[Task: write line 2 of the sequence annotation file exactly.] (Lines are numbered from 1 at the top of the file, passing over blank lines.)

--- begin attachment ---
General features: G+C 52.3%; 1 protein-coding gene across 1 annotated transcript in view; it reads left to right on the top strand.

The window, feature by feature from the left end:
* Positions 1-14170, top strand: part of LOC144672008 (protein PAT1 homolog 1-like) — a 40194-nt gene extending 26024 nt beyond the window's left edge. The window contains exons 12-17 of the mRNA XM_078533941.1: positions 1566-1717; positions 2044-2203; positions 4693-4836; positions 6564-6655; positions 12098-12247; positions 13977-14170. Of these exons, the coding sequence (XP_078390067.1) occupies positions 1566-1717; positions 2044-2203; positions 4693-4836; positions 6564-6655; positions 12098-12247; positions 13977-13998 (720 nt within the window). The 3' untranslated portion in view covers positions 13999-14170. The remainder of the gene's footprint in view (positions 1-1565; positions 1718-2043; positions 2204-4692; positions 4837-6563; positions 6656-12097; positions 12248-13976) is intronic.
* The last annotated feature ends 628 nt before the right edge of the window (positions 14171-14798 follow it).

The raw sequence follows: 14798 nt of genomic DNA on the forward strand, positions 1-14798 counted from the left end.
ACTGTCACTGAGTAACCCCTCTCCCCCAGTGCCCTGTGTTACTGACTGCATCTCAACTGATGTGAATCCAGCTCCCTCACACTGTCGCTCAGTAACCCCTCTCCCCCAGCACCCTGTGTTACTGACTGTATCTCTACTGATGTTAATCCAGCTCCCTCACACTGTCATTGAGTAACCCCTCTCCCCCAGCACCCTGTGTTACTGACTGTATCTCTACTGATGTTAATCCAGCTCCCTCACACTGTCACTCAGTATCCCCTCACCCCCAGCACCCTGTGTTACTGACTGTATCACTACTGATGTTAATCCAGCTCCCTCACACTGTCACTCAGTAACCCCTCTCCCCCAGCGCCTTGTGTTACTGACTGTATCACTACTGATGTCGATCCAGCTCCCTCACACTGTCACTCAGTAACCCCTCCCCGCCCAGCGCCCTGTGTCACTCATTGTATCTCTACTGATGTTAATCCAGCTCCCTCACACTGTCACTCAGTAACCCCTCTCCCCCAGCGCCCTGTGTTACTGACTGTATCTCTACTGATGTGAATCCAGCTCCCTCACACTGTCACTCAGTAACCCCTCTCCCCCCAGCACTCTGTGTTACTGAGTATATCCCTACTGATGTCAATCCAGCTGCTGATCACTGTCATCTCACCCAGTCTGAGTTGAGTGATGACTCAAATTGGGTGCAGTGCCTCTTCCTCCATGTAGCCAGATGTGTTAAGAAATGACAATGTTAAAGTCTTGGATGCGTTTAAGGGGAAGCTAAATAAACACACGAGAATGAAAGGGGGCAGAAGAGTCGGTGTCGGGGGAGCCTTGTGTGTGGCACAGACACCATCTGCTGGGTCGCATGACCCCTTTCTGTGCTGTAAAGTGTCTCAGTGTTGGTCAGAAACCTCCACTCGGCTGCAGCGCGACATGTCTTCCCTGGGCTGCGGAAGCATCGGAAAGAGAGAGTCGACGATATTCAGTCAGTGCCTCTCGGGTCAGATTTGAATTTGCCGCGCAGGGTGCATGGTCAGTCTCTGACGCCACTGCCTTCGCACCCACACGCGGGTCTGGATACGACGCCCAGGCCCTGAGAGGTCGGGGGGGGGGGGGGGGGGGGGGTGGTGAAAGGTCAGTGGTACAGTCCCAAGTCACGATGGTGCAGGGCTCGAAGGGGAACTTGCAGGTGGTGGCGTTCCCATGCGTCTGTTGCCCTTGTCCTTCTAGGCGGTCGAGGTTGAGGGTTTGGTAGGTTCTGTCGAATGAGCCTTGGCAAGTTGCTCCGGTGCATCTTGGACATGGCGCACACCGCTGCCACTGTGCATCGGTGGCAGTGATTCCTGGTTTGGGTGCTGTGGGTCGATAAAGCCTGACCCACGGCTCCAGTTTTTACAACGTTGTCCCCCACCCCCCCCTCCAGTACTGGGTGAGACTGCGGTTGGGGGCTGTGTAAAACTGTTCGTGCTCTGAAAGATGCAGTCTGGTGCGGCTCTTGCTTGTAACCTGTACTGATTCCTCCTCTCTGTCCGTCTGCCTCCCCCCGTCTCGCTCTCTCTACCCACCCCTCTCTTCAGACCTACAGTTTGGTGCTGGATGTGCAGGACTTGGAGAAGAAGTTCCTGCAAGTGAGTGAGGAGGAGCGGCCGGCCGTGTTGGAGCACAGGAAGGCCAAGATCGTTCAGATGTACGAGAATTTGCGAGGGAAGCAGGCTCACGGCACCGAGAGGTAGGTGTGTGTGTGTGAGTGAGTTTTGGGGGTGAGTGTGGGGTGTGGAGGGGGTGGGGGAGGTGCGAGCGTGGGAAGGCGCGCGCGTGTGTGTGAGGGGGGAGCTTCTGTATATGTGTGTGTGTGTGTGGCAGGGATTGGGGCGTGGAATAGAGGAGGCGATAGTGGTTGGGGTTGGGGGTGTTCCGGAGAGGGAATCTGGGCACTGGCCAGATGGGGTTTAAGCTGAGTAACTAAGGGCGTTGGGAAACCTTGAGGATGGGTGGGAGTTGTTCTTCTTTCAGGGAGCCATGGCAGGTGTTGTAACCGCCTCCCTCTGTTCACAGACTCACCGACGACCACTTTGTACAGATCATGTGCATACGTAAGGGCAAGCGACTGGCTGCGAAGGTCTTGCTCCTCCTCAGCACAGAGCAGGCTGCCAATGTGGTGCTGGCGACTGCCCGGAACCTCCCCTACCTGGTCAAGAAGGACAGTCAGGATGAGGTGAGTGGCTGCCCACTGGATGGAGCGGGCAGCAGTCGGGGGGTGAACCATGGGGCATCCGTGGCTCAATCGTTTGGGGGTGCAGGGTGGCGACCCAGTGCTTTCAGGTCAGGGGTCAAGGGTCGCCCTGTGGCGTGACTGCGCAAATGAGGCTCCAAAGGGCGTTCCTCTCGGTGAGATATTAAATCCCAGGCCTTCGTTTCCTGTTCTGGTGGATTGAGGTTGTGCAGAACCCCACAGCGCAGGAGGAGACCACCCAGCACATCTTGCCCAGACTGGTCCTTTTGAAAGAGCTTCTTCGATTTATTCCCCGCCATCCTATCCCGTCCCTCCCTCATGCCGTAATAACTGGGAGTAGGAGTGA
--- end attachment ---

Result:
The window, feature by feature from the left end: